They looked at me in surprise, paused a moment, and said: “Um, yeah, we need to be able to answer that.”
As editors, we need to answer EXACTLY this same question: Why should someone hire you? If all we can answer is “I’m the cheapest,” keep your bags packed, because you won’t last very long. There is ALWAYS someone cheaper than you.
When there are no other criteria upon which to make a decision, clients will always pick the cheapest. Our job is to educate potential clients on the benefit of working with us.
What benefits do you provide that are hard to find anywhere else? What does the client get by working with you — in addition to a completed video? What skills do you have that make you unique?
Every single one of us is different – we need to emphasize how our uniqueness benefits our clients.
“But, wait!,” you say. “If I do that, I’ll lose jobs.”
My answer to that is: “If they aren’t paying you enough to live on, you don’t need that job in the first place.” Over the years, I’ve discovered that if a producer convinces you to work for them for free, they will never give you a paying gig. Why? Because they have already proven you will work for them for free.
Yes, there are times when donating your time – though not your equipment – can make strategic sense. But you can’t build a career on it.
What makes you unique? What do you do different/better than anyone else? WHY SHOULD THE CLIENT HIRE YOU?
Create a clear, coherent, concise answer to that question and you have a career. Compete on price and you might as well start selling off your gear on eBay to pay the rent.
As always, I’m interested in your comments.
29 Responses to Can You Still Have a Career in Editing?← Older Comments
I hail all the way from Cape Town in South Africa. I’m permanently employed at a small production company. The more I read your posts the more I feel I need to be doing this thing on my own. Your posts are both informative, edifying and inspiring. Thanks!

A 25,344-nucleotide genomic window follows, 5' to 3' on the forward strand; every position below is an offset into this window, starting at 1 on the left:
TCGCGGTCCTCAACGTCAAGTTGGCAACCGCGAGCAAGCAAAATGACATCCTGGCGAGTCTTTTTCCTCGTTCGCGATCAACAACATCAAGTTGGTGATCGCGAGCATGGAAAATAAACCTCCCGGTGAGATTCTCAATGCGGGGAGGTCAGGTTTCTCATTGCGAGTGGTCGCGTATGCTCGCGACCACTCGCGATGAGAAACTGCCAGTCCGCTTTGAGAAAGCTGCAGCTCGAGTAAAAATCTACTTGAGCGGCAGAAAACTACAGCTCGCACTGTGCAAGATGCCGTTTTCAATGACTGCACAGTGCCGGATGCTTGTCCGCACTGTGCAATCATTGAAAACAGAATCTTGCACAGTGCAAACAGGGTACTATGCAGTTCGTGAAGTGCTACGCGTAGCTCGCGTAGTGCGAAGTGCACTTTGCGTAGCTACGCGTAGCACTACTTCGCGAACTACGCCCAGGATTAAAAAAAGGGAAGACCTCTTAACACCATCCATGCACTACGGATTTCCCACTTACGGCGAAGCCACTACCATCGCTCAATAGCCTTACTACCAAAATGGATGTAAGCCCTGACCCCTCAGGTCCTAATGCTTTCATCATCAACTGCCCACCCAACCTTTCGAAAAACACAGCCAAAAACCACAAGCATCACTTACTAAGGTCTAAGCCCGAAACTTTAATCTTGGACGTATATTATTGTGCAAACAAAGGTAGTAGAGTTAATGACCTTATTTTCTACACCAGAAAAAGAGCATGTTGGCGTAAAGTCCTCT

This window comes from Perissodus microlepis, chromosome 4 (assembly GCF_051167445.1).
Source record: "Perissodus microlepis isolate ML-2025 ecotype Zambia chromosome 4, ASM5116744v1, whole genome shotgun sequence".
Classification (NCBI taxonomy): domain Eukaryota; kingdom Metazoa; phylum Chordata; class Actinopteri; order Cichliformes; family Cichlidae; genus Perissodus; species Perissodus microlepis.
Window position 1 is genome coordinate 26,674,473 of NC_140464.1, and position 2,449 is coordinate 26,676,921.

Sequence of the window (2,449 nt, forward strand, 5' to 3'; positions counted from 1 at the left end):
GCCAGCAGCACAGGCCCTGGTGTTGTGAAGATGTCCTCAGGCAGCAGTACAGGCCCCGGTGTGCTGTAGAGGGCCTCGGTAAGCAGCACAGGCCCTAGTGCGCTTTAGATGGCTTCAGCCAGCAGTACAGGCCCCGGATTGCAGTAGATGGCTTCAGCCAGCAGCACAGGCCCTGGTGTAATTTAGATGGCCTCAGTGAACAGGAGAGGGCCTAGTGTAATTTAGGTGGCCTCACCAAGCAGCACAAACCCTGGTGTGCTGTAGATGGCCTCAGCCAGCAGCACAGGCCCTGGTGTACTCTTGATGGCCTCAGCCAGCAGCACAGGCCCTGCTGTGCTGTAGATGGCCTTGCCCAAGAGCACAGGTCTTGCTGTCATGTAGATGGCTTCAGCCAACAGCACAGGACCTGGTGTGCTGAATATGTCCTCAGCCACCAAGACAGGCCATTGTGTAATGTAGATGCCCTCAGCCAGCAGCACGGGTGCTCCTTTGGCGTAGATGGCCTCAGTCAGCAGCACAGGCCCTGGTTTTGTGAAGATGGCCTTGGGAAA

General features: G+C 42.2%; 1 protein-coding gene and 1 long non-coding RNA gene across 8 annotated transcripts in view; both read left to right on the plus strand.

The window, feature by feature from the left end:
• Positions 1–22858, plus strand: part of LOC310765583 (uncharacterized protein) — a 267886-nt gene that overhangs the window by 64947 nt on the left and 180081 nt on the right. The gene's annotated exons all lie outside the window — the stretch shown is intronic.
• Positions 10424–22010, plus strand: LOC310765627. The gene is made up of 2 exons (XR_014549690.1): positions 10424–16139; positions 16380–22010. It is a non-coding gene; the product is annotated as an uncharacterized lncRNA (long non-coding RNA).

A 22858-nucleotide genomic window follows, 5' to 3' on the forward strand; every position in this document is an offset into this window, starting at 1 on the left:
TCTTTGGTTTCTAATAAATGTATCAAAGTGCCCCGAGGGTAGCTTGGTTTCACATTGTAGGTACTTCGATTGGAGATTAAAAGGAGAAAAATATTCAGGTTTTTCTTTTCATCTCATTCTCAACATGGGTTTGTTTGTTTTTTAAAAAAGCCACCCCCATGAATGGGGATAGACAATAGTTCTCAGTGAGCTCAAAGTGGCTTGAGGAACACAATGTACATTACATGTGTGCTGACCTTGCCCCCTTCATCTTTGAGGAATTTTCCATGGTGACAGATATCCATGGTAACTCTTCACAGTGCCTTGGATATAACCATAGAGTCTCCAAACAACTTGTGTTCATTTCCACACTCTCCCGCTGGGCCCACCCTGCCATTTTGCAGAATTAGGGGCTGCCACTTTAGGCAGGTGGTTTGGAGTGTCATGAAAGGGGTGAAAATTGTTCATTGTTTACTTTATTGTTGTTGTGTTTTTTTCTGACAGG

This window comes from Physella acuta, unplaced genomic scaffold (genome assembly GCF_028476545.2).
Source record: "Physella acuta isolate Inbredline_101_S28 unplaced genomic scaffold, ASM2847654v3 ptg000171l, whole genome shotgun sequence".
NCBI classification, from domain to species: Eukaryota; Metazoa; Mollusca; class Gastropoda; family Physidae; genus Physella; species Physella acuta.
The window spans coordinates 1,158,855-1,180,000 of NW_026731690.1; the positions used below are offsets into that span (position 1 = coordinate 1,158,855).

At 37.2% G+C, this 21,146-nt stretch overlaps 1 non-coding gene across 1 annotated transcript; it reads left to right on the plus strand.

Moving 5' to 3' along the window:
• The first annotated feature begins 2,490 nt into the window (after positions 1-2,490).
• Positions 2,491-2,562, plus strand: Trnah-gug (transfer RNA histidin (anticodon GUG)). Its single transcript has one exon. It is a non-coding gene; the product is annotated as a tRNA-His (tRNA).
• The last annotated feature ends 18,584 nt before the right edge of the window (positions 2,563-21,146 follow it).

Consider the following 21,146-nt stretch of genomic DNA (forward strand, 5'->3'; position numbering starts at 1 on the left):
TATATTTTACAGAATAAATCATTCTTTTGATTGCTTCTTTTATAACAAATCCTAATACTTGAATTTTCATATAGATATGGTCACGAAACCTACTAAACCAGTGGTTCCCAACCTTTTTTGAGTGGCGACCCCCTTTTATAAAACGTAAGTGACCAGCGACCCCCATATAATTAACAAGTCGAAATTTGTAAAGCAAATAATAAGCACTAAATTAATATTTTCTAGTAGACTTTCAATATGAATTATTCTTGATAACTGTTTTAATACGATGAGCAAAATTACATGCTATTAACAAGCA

I am 22 and in my 3rd trimester of a Film Making Degree at SAE. With no skills in the work force, a few edits from assignments to put in what will make my show reel and after reading all this I have become very depressed, I feel I should start getting somewhat fit enough to get into the military or start looking for a position at McDonald’s. -.-
[…] Can You Still Have a Career in Editing? Posted by Larry on March 19, 2013 […]
Hi, I’m from the future and just found this article and site. I echo what Jeff said, “Just because you own a copy of Microsoft Word does not make you a writer.” And just because you painted your kitchen, doesn’t make you a contractor.
Luckily, not everyone wants to be a writer, chef, hair dresser, musician, etc. The more I think about taking my carpet up to replace it with laminate, the more I think about how I am not passionate about that process and that I shouldn’t take other people’s jobs.
As I sit here, in my corporate job, I desire to run my own production house and see many ways to earn an income. However, I have not gone forward for the fear that my passion will not support me. In reality, I’m taking someone else’s job who would love to be doing this corporate stuff.
At any rate, I WILL be calling a professional to lay down my laminate. I also am going forward with my company. Why? because I love to tell stories through video. I always have and regardless of the state of the industry, I probably always will. I have to trust that my passion will support me, or at least…try.
Housing Contractors and my future replacement…you’re welcome.